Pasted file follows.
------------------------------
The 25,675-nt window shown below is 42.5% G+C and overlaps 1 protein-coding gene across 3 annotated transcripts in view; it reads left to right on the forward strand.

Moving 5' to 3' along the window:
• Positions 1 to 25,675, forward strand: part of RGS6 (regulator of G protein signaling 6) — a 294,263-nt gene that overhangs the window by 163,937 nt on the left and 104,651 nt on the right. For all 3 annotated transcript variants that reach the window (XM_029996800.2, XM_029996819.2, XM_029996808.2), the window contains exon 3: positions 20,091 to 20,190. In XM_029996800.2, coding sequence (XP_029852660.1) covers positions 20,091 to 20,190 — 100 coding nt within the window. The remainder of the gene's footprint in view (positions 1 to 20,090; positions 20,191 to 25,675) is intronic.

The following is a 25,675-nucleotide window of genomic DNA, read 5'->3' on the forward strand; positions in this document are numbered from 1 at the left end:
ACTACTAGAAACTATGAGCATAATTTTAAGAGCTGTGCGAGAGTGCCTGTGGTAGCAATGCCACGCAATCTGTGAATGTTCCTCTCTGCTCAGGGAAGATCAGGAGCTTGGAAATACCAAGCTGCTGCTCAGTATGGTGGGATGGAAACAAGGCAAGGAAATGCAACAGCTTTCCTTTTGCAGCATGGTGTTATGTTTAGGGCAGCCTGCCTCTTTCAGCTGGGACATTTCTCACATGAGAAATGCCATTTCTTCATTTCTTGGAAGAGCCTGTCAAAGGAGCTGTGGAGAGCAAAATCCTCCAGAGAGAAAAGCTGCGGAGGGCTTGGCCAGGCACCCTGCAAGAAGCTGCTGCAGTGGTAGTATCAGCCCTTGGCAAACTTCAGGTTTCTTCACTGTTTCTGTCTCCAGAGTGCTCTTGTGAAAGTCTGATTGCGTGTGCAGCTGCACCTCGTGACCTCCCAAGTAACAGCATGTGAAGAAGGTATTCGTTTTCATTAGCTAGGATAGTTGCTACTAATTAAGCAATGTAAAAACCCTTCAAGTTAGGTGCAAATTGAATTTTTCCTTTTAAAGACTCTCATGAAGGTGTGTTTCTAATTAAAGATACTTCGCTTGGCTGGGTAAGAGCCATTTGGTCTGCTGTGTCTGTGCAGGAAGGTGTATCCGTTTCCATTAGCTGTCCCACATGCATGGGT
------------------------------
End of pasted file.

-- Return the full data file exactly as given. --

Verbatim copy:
The 25,675-nt window shown below is 42.5% G+C and overlaps 1 protein-coding gene across 3 annotated transcripts in view; it reads left to right on the forward strand.

Moving 5' to 3' along the window:
• Positions 1 to 25,675, forward strand: part of RGS6 (regulator of G protein signaling 6) — a 294,263-nt gene that overhangs the window by 163,937 nt on the left and 104,651 nt on the right. For all 3 annotated transcript variants that reach the window (XM_029996800.2, XM_029996819.2, XM_029996808.2), the window contains exon 3: positions 20,091 to 20,190. In XM_029996800.2, coding sequence (XP_029852660.1) covers positions 20,091 to 20,190 — 100 coding nt within the window. The remainder of the gene's footprint in view (positions 1 to 20,090; positions 20,191 to 25,675) is intronic.

The following is a 25,675-nucleotide window of genomic DNA, read 5'->3' on the forward strand; positions in this document are numbered from 1 at the left end:
ACTACTAGAAACTATGAGCATAATTTTAAGAGCTGTGCGAGAGTGCCTGTGGTAGCAATGCCACGCAATCTGTGAATGTTCCTCTCTGCTCAGGGAAGATCAGGAGCTTGGAAATACCAAGCTGCTGCTCAGTATGGTGGGATGGAAACAAGGCAAGGAAATGCAACAGCTTTCCTTTTGCAGCATGGTGTTATGTTTAGGGCAGCCTGCCTCTTTCAGCTGGGACATTTCTCACATGAGAAATGCCATTTCTTCATTTCTTGGAAGAGCCTGTCAAAGGAGCTGTGGAGAGCAAAATCCTCCAGAGAGAAAAGCTGCGGAGGGCTTGGCCAGGCACCCTGCAAGAAGCTGCTGCAGTGGTAGTATCAGCCCTTGGCAAACTTCAGGTTTCTTCACTGTTTCTGTCTCCAGAGTGCTCTTGTGAAAGTCTGATTGCGTGTGCAGCTGCACCTCGTGACCTCCCAAGTAACAGCATGTGAAGAAGGTATTCGTTTTCATTAGCTAGGATAGTTGCTACTAATTAAGCAATGTAAAAACCCTTCAAGTTAGGTGCAAATTGAATTTTTCCTTTTAAAGACTCTCATGAAGGTGTGTTTCTAATTAAAGATACTTCGCTTGGCTGGGTAAGAGCCATTTGGTCTGCTGTGTCTGTGCAGGAAGGTGTATCCGTTTCCATTAGCTGTCCCACATGCATGGGT